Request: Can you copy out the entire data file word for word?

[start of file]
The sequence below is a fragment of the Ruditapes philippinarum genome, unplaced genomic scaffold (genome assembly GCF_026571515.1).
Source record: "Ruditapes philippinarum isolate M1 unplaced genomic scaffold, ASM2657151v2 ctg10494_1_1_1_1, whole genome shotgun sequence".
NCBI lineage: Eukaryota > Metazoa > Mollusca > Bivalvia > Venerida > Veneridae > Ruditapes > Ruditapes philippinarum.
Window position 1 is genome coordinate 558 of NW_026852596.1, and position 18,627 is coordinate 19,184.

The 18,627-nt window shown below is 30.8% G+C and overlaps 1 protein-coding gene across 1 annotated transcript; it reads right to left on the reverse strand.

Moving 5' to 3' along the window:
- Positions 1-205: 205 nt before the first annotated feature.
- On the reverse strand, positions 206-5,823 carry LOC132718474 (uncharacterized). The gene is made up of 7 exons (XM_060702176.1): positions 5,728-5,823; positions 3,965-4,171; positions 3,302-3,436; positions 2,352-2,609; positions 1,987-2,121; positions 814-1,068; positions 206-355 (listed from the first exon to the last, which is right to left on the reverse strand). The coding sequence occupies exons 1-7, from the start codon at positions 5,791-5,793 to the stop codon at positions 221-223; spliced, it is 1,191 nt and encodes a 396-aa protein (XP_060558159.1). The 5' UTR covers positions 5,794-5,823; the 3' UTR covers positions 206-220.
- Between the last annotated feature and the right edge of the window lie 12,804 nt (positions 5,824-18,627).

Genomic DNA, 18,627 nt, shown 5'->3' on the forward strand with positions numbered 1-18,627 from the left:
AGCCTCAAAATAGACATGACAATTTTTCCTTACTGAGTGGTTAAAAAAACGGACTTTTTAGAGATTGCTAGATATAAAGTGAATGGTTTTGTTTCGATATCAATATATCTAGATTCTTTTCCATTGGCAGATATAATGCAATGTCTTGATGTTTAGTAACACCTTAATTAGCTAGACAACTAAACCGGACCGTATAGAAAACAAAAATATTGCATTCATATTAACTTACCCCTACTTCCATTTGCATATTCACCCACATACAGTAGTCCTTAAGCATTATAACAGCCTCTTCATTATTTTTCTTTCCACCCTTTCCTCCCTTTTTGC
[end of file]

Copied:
The sequence below is a fragment of the Ruditapes philippinarum genome, unplaced genomic scaffold (genome assembly GCF_026571515.1).
Source record: "Ruditapes philippinarum isolate M1 unplaced genomic scaffold, ASM2657151v2 ctg10494_1_1_1_1, whole genome shotgun sequence".
NCBI lineage: Eukaryota > Metazoa > Mollusca > Bivalvia > Venerida > Veneridae > Ruditapes > Ruditapes philippinarum.
Window position 1 is genome coordinate 558 of NW_026852596.1, and position 18,627 is coordinate 19,184.

The 18,627-nt window shown below is 30.8% G+C and overlaps 1 protein-coding gene across 1 annotated transcript; it reads right to left on the reverse strand.

Moving 5' to 3' along the window:
- Positions 1-205: 205 nt before the first annotated feature.
- On the reverse strand, positions 206-5,823 carry LOC132718474 (uncharacterized). The gene is made up of 7 exons (XM_060702176.1): positions 5,728-5,823; positions 3,965-4,171; positions 3,302-3,436; positions 2,352-2,609; positions 1,987-2,121; positions 814-1,068; positions 206-355 (listed from the first exon to the last, which is right to left on the reverse strand). The coding sequence occupies exons 1-7, from the start codon at positions 5,791-5,793 to the stop codon at positions 221-223; spliced, it is 1,191 nt and encodes a 396-aa protein (XP_060558159.1). The 5' UTR covers positions 5,794-5,823; the 3' UTR covers positions 206-220.
- Between the last annotated feature and the right edge of the window lie 12,804 nt (positions 5,824-18,627).

Genomic DNA, 18,627 nt, shown 5'->3' on the forward strand with positions numbered 1-18,627 from the left:
AGCCTCAAAATAGACATGACAATTTTTCCTTACTGAGTGGTTAAAAAAACGGACTTTTTAGAGATTGCTAGATATAAAGTGAATGGTTTTGTTTCGATATCAATATATCTAGATTCTTTTCCATTGGCAGATATAATGCAATGTCTTGATGTTTAGTAACACCTTAATTAGCTAGACAACTAAACCGGACCGTATAGAAAACAAAAATATTGCATTCATATTAACTTACCCCTACTTCCATTTGCATATTCACCCACATACAGTAGTCCTTAAGCATTATAACAGCCTCTTCATTATTTTTCTTTCCACCCTTTCCTCCCTTTTTGC